<first-name>Adam</first-name>
	<connections total="129" />
  </person>
  <person key="hks0NPUMZF">
	<first-name>Brandon</first-name>
	<connections total="500" />
  </person>
</people>

{
  "values": [
	{
	  "_key": "~",
	  "connections": {"_total": 129},
	  "firstName": "Adam"
	},
	{
	  "_key": "hks0NPUMZF",
	  "connections": {"_total": 500},
	  "firstName": "Brandon"
	}
  ],
  "_total": 2
}

3. XML nodes containing children elements of different names become JSON hashes.

Here, the person element contains first-name and connections. These become two of the three elements of the hash. Since JSON hashes are unordered, the fields may or may not appear in the same sequence in JSON output as XML output.

XML

JSON

<people total="2">
  <person key="~">
	<first-name>Adam</first-name>
	<connections total="129" />
  </person>
  <person key="hks0NPUMZF">
	<first-name>Brandon</first-name>
	<connections total="500" />
  </person>
</people>

{
  "values": [
	{
	  "_key": "~",
	  "connections": {"_total": 129},
	  "firstName": "Adam"
	},
	{
	  "_key": "hks0NPUMZF",
	  "connections": {"_total": 500},
	  "firstName": "Brandon"
	}
  ],
  "_total": 2
}

4. XML attributes are renamed to have a leading underscore and placed inside the original node.

Since JSON lacks a notion of attributes, they are converted to hash keys and placed inside the element. To avoid name conflicts, we prepend an underscore to the name.

Here, key becomes _key and  total becomes _total.

The total attribute actually appears inside of both  people and inside of connections. In this example, connections is empty; it doesn't contain any connection elements. However, we still add the attribute.

XML

JSON

<people total="2">
  <person key="~">
	<first-name>Adam</first-name>
	<connections total="129" />
  </person>
  <person key="hks0NPUMZF">
	<first-name>Brandon</first-name>
	<connections total="500" />
  </person>
</people>

{
  "values": [
	{
	  "_key": "~",
	  "connections": {"_total": 129},
	  "firstName": "Adam"
	},
	{
	  "_key": "hks0NPUMZF",
	  "connections": {"_total": 500},
	  "firstName": "Brandon"
	}
  ],
  "_total": 2
}

In the event an XML node containing only text or a number has an attribute, we will omit that data from the reply. This is to drastically simplify the commmon case. We don't conditionally modify the response because that would also add additional complexity.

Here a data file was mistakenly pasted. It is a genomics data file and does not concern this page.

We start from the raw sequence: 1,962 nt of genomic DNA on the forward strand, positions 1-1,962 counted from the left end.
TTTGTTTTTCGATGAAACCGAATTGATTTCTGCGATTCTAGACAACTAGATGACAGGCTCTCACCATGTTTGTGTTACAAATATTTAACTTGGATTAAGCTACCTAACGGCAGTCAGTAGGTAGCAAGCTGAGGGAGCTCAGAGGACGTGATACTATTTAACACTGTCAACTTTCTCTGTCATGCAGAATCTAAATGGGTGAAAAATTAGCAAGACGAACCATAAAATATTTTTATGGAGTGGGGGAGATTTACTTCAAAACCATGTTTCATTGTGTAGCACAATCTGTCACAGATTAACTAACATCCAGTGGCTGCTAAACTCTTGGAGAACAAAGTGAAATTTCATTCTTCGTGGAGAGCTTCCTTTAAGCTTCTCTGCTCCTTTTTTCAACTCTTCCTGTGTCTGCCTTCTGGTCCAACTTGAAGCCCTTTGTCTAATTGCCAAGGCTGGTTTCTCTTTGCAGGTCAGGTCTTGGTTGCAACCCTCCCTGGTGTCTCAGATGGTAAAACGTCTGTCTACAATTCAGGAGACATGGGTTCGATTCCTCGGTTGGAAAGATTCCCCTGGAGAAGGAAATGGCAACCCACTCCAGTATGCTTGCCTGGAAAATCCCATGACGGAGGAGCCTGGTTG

5. XML nodes containing children elements of the same name become array elements inside an element named values.

When a node contains a collection of similarly named sub-nodes, the sub-nodes become array elements inside a values key. Here, the people node has two person sub-nodes.

XML

JSON

<people total="2">
  <person key="~">
	<first-name>Adam</first-name>
	<connections total="129" />
  </person>
  <person key="hks0NPUMZF">
	<first-name>Brandon</first-name>
	<connections total="500" />
  </person>
</people>

{
  "values": [
	{
	  "_key": "~",
	  "connections": {"_total": 129},
	  "firstName": "Adam"
	},
	{
	  "_key": "hks0NPUMZF",
	  "connections": {"_total": 500},
	  "firstName": "Brandon"
	}
  ],
  "_total": 2
}

6. The XML root node disappears.

There is no concept of a root element in JSON. So, the XML root element, in this case people, is removed.

XML

JSON

<people total="2">
  <person key="~">
	<first-name>Adam</first-name>
	<connections total="129" />
  </person>
  <person key="hks0NPUMZF">
	<first-name>Brandon</first-name>
	<connections total="500" />
  </person>
</people>

{
  "values": [
	{
	  "_key": "~",
	  "connections": {"_total": 129},
	  "firstName": "Adam"
	},
	{
	  "_key": "hks0NPUMZF",
	  "connections": {"_total": 500},
	  "firstName": "Brandon"
	}
  ],
  "_total": 2
}

Sending JSON data

Regardless of your output format, you can choose whether to send us XML or JSON in a HTTP POST/PUT body. You will need to set Content-Type to application/json on your JSON posts as well as setting the "x-li-format" header to "json".

Here is what you could POST for a reshare:

XML

JSON

<share>
  <attribution>
	<share>
	  <id>s148028014</id>
	</share>
  </attribution>
  <visibility>
	<code>anyone</code>
  </visibility>
</share>
{
  "attribution": {
	"share": {
		"id": "s148028014"
	}
  },
  "visibility": {
	"code": "anyone"
  }
}

A POST for a status update:

XML

JSON

<activity locale="en_US">
    <content-type>
        linkedin-html
    </content-type>
   <body>
        My Fancy Update
    </body>
</activity>
{
	"contentType":"linkedin-html",
	"body":"My Fancy Update"
}

Using PUT with JSON to add a "Like" to a share.  This one is tricky because stripping the top level leaves just the bare "true" or "false" - but this will work correctly.

XML

JSON

<is-liked>
   true
</is-liked>
true

Both formats are understood by our API server. However, when you POST or PUT JSON data, it needs to undergo the same set of schema changes to match what we send back using JSON.